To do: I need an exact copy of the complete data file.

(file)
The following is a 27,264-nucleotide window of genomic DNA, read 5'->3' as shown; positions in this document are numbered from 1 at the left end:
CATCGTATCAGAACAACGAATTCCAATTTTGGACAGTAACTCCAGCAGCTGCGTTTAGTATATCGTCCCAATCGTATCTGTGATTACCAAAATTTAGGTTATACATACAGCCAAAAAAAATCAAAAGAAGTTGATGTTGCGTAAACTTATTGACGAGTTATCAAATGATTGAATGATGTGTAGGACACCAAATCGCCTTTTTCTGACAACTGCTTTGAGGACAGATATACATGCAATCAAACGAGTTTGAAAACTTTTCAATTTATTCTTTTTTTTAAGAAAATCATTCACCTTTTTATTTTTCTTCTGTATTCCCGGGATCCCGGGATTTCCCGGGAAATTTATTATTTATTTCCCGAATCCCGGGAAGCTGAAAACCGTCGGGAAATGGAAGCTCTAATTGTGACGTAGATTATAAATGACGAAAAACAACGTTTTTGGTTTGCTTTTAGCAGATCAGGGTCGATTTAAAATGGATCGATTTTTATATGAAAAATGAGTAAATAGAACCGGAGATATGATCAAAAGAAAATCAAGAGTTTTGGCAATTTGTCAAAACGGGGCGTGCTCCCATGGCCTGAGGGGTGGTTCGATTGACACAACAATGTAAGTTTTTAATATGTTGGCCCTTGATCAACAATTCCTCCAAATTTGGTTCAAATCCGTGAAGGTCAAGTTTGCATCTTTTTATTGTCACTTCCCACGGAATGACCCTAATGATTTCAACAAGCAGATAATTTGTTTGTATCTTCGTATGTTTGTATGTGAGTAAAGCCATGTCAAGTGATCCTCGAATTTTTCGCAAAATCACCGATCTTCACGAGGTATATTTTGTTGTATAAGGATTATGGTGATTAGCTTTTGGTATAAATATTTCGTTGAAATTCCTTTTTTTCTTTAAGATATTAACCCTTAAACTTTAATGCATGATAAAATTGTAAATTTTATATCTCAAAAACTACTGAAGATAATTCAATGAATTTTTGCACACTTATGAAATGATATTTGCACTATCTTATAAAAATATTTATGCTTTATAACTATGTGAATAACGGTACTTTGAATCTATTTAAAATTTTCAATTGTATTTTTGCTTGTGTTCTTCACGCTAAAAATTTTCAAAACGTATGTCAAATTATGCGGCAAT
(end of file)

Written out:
The following is a 27,264-nucleotide window of genomic DNA, read 5'->3' as shown; positions in this document are numbered from 1 at the left end:
CATCGTATCAGAACAACGAATTCCAATTTTGGACAGTAACTCCAGCAGCTGCGTTTAGTATATCGTCCCAATCGTATCTGTGATTACCAAAATTTAGGTTATACATACAGCCAAAAAAAATCAAAAGAAGTTGATGTTGCGTAAACTTATTGACGAGTTATCAAATGATTGAATGATGTGTAGGACACCAAATCGCCTTTTTCTGACAACTGCTTTGAGGACAGATATACATGCAATCAAACGAGTTTGAAAACTTTTCAATTTATTCTTTTTTTTAAGAAAATCATTCACCTTTTTATTTTTCTTCTGTATTCCCGGGATCCCGGGATTTCCCGGGAAATTTATTATTTATTTCCCGAATCCCGGGAAGCTGAAAACCGTCGGGAAATGGAAGCTCTAATTGTGACGTAGATTATAAATGACGAAAAACAACGTTTTTGGTTTGCTTTTAGCAGATCAGGGTCGATTTAAAATGGATCGATTTTTATATGAAAAATGAGTAAATAGAACCGGAGATATGATCAAAAGAAAATCAAGAGTTTTGGCAATTTGTCAAAACGGGGCGTGCTCCCATGGCCTGAGGGGTGGTTCGATTGACACAACAATGTAAGTTTTTAATATGTTGGCCCTTGATCAACAATTCCTCCAAATTTGGTTCAAATCCGTGAAGGTCAAGTTTGCATCTTTTTATTGTCACTTCCCACGGAATGACCCTAATGATTTCAACAAGCAGATAATTTGTTTGTATCTTCGTATGTTTGTATGTGAGTAAAGCCATGTCAAGTGATCCTCGAATTTTTCGCAAAATCACCGATCTTCACGAGGTATATTTTGTTGTATAAGGATTATGGTGATTAGCTTTTGGTATAAATATTTCGTTGAAATTCCTTTTTTTCTTTAAGATATTAACCCTTAAACTTTAATGCATGATAAAATTGTAAATTTTATATCTCAAAAACTACTGAAGATAATTCAATGAATTTTTGCACACTTATGAAATGATATTTGCACTATCTTATAAAAATATTTATGCTTTATAACTATGTGAATAACGGTACTTTGAATCTATTTAAAATTTTCAATTGTATTTTTGCTTGTGTTCTTCACGCTAAAAATTTTCAAAACGTATGTCAAATTATGCGGCAAT